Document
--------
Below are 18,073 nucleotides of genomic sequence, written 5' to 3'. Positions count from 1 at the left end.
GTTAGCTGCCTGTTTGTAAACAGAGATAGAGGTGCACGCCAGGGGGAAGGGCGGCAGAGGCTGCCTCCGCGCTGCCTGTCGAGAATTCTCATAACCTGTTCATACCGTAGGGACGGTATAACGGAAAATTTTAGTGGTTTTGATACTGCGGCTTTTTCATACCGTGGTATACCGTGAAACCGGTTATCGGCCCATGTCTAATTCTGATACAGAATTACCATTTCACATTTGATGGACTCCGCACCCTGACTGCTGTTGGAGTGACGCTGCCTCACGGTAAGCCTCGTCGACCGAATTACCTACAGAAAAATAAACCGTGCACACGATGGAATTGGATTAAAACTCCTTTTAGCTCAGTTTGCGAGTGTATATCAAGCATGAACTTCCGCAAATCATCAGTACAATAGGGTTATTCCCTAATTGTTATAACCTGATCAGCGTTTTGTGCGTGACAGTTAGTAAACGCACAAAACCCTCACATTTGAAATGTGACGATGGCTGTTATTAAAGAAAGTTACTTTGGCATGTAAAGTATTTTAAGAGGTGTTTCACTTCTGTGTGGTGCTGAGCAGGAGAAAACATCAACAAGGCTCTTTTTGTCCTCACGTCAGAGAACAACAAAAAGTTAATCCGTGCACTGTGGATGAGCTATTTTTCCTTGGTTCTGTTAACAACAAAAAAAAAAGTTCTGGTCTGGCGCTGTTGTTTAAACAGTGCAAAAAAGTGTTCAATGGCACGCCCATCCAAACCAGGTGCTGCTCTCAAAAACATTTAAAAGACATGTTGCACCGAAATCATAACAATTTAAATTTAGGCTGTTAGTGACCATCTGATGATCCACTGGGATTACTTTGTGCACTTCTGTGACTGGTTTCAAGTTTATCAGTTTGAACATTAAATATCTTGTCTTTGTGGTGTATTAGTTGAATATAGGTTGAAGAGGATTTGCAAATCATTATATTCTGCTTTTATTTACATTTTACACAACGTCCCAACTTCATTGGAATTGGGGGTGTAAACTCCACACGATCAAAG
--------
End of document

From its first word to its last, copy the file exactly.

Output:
Below are 18,073 nucleotides of genomic sequence, written 5' to 3'. Positions count from 1 at the left end.
GTTAGCTGCCTGTTTGTAAACAGAGATAGAGGTGCACGCCAGGGGGAAGGGCGGCAGAGGCTGCCTCCGCGCTGCCTGTCGAGAATTCTCATAACCTGTTCATACCGTAGGGACGGTATAACGGAAAATTTTAGTGGTTTTGATACTGCGGCTTTTTCATACCGTGGTATACCGTGAAACCGGTTATCGGCCCATGTCTAATTCTGATACAGAATTACCATTTCACATTTGATGGACTCCGCACCCTGACTGCTGTTGGAGTGACGCTGCCTCACGGTAAGCCTCGTCGACCGAATTACCTACAGAAAAATAAACCGTGCACACGATGGAATTGGATTAAAACTCCTTTTAGCTCAGTTTGCGAGTGTATATCAAGCATGAACTTCCGCAAATCATCAGTACAATAGGGTTATTCCCTAATTGTTATAACCTGATCAGCGTTTTGTGCGTGACAGTTAGTAAACGCACAAAACCCTCACATTTGAAATGTGACGATGGCTGTTATTAAAGAAAGTTACTTTGGCATGTAAAGTATTTTAAGAGGTGTTTCACTTCTGTGTGGTGCTGAGCAGGAGAAAACATCAACAAGGCTCTTTTTGTCCTCACGTCAGAGAACAACAAAAAGTTAATCCGTGCACTGTGGATGAGCTATTTTTCCTTGGTTCTGTTAACAACAAAAAAAAAAGTTCTGGTCTGGCGCTGTTGTTTAAACAGTGCAAAAAAGTGTTCAATGGCACGCCCATCCAAACCAGGTGCTGCTCTCAAAAACATTTAAAAGACATGTTGCACCGAAATCATAACAATTTAAATTTAGGCTGTTAGTGACCATCTGATGATCCACTGGGATTACTTTGTGCACTTCTGTGACTGGTTTCAAGTTTATCAGTTTGAACATTAAATATCTTGTCTTTGTGGTGTATTAGTTGAATATAGGTTGAAGAGGATTTGCAAATCATTATATTCTGCTTTTATTTACATTTTACACAACGTCCCAACTTCATTGGAATTGGGGGTGTAAACTCCACACGATCAAAG